In September 1738, Benjamin Lay, a radical Quaker barely four feet tall, filled an animal bladder with bright red pokeberry juice, then tucked it into the secret compartment of a book. He donned a military uniform and a sword, covered himself in an overcoat, hid the book, and set off from his home in Abington, Pennsylvania for Burlington, New Jersey, where the Yearly Meeting of Philadelphia Quakers was being held, a gathering of the colony’s most powerful Quakers. Lay had a message for them.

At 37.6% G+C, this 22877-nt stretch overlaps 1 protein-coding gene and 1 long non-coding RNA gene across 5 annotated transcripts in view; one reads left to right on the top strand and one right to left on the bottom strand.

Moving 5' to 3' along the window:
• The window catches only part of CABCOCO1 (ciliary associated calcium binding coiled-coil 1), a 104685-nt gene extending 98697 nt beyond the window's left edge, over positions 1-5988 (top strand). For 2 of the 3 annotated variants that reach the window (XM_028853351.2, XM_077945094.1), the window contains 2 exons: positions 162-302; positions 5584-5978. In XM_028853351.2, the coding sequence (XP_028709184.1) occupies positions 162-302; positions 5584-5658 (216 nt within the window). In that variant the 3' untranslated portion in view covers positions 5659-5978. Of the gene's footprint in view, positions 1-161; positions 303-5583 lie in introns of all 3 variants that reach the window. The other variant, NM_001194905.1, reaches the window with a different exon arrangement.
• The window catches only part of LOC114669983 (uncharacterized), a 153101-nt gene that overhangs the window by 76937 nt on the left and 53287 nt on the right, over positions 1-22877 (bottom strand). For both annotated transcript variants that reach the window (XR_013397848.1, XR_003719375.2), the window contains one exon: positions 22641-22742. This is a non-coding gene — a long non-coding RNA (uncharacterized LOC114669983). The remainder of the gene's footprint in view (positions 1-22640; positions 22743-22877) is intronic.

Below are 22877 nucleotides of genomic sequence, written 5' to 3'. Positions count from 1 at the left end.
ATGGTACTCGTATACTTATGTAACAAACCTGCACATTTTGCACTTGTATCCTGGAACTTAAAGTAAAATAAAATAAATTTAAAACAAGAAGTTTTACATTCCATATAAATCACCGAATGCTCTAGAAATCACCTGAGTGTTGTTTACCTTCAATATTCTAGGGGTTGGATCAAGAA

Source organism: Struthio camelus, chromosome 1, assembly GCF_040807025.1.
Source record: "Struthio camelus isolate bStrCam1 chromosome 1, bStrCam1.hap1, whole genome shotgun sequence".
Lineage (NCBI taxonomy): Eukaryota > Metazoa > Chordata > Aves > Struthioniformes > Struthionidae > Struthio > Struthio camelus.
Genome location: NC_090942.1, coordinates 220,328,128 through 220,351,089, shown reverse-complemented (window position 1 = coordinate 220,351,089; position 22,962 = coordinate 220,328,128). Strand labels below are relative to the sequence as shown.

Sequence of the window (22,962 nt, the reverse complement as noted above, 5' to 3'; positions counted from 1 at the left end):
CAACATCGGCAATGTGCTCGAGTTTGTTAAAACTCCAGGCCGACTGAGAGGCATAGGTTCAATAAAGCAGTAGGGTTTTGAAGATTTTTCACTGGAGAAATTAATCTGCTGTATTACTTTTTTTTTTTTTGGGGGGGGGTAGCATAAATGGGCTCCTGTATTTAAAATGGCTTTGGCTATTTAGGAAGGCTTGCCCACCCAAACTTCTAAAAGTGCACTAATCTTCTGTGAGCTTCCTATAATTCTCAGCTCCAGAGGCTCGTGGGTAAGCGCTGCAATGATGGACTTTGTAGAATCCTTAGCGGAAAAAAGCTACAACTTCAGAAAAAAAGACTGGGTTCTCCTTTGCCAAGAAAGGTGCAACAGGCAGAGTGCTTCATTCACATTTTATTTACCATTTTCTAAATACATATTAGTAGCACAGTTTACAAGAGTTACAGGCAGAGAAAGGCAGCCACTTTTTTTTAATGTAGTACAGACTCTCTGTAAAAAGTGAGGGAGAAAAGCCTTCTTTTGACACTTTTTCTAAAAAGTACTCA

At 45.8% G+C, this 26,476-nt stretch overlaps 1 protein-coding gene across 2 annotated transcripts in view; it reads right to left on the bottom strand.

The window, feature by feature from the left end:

Quakers have no formal ministers, so congregants speak as the spirit moves them. Lay was a man of large and unruly spirit. In a thundering voice that belied his stature, he announced that slaveholding was the greatest sin in the world. He threw off his overcoat to reveal his military uniform. The crowd gasped. He raised the book above his head, unsheathed his sword, and declared: ‘God will take vengeance on those who oppress their fellow creatures.’ He ran his sword through the book. The bladder exploded in a gush of blood, spattering the slaveholders sitting nearby. A group of Quaker men grabbed up Lay – he did not resist – and threw him out of the meeting house into the street. The soldier of God had delivered a chilling prophecy: slaveowning would destroy the Quaker faith.Among other things, I was impressed by the influence of the ancient Cynical philosophers on Lay.